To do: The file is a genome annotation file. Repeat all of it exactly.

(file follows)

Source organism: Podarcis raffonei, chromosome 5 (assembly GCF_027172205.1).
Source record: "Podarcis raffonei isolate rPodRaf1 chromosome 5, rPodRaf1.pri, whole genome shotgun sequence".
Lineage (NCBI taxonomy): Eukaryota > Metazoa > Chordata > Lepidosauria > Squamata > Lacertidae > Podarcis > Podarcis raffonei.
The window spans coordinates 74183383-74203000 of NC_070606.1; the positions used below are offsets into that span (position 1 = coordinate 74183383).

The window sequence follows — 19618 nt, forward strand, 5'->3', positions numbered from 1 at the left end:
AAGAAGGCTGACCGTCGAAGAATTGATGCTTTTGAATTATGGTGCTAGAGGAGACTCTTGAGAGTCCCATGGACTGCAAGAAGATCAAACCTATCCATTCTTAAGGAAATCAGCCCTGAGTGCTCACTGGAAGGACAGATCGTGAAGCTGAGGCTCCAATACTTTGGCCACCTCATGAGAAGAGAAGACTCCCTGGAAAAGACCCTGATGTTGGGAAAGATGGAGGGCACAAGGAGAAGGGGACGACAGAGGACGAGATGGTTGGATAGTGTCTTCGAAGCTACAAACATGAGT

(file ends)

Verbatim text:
Source organism: Podarcis raffonei, chromosome 5 (assembly GCF_027172205.1).
Source record: "Podarcis raffonei isolate rPodRaf1 chromosome 5, rPodRaf1.pri, whole genome shotgun sequence".
Lineage (NCBI taxonomy): Eukaryota > Metazoa > Chordata > Lepidosauria > Squamata > Lacertidae > Podarcis > Podarcis raffonei.
The window spans coordinates 74183383-74203000 of NC_070606.1; the positions used below are offsets into that span (position 1 = coordinate 74183383).

The window sequence follows — 19618 nt, forward strand, 5'->3', positions numbered from 1 at the left end:
AAGAAGGCTGACCGTCGAAGAATTGATGCTTTTGAATTATGGTGCTAGAGGAGACTCTTGAGAGTCCCATGGACTGCAAGAAGATCAAACCTATCCATTCTTAAGGAAATCAGCCCTGAGTGCTCACTGGAAGGACAGATCGTGAAGCTGAGGCTCCAATACTTTGGCCACCTCATGAGAAGAGAAGACTCCCTGGAAAAGACCCTGATGTTGGGAAAGATGGAGGGCACAAGGAGAAGGGGACGACAGAGGACGAGATGGTTGGATAGTGTCTTCGAAGCTACAAACATGAGT